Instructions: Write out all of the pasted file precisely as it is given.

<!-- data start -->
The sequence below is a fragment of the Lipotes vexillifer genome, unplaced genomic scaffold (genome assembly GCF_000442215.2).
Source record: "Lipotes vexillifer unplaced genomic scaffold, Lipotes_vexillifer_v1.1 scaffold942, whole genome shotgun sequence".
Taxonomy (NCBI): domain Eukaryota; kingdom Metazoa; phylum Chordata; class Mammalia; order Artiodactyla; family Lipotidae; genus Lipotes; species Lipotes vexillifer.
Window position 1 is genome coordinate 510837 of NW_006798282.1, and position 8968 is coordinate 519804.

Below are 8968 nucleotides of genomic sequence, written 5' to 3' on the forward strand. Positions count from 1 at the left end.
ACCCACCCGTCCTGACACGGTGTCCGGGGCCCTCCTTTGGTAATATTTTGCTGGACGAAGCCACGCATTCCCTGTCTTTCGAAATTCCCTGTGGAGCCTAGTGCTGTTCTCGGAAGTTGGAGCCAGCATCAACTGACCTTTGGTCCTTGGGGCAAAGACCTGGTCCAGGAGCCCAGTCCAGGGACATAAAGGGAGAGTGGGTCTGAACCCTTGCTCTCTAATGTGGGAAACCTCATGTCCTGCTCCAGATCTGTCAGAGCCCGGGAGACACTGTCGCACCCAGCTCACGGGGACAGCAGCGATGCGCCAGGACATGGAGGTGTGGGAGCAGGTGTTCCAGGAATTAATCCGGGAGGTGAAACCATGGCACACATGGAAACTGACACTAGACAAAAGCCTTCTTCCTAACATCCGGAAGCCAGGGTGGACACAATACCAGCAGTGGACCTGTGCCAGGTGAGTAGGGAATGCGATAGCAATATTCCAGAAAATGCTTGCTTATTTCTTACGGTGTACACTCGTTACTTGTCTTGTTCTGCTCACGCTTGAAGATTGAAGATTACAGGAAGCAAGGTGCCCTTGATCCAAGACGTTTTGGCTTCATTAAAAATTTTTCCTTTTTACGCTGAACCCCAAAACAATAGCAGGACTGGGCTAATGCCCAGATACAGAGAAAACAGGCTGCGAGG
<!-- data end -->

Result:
The sequence below is a fragment of the Lipotes vexillifer genome, unplaced genomic scaffold (genome assembly GCF_000442215.2).
Source record: "Lipotes vexillifer unplaced genomic scaffold, Lipotes_vexillifer_v1.1 scaffold942, whole genome shotgun sequence".
Taxonomy (NCBI): domain Eukaryota; kingdom Metazoa; phylum Chordata; class Mammalia; order Artiodactyla; family Lipotidae; genus Lipotes; species Lipotes vexillifer.
Window position 1 is genome coordinate 510837 of NW_006798282.1, and position 8968 is coordinate 519804.

Below are 8968 nucleotides of genomic sequence, written 5' to 3' on the forward strand. Positions count from 1 at the left end.
ACCCACCCGTCCTGACACGGTGTCCGGGGCCCTCCTTTGGTAATATTTTGCTGGACGAAGCCACGCATTCCCTGTCTTTCGAAATTCCCTGTGGAGCCTAGTGCTGTTCTCGGAAGTTGGAGCCAGCATCAACTGACCTTTGGTCCTTGGGGCAAAGACCTGGTCCAGGAGCCCAGTCCAGGGACATAAAGGGAGAGTGGGTCTGAACCCTTGCTCTCTAATGTGGGAAACCTCATGTCCTGCTCCAGATCTGTCAGAGCCCGGGAGACACTGTCGCACCCAGCTCACGGGGACAGCAGCGATGCGCCAGGACATGGAGGTGTGGGAGCAGGTGTTCCAGGAATTAATCCGGGAGGTGAAACCATGGCACACATGGAAACTGACACTAGACAAAAGCCTTCTTCCTAACATCCGGAAGCCAGGGTGGACACAATACCAGCAGTGGACCTGTGCCAGGTGAGTAGGGAATGCGATAGCAATATTCCAGAAAATGCTTGCTTATTTCTTACGGTGTACACTCGTTACTTGTCTTGTTCTGCTCACGCTTGAAGATTGAAGATTACAGGAAGCAAGGTGCCCTTGATCCAAGACGTTTTGGCTTCATTAAAAATTTTTCCTTTTTACGCTGAACCCCAAAACAATAGCAGGACTGGGCTAATGCCCAGATACAGAGAAAACAGGCTGCGAGG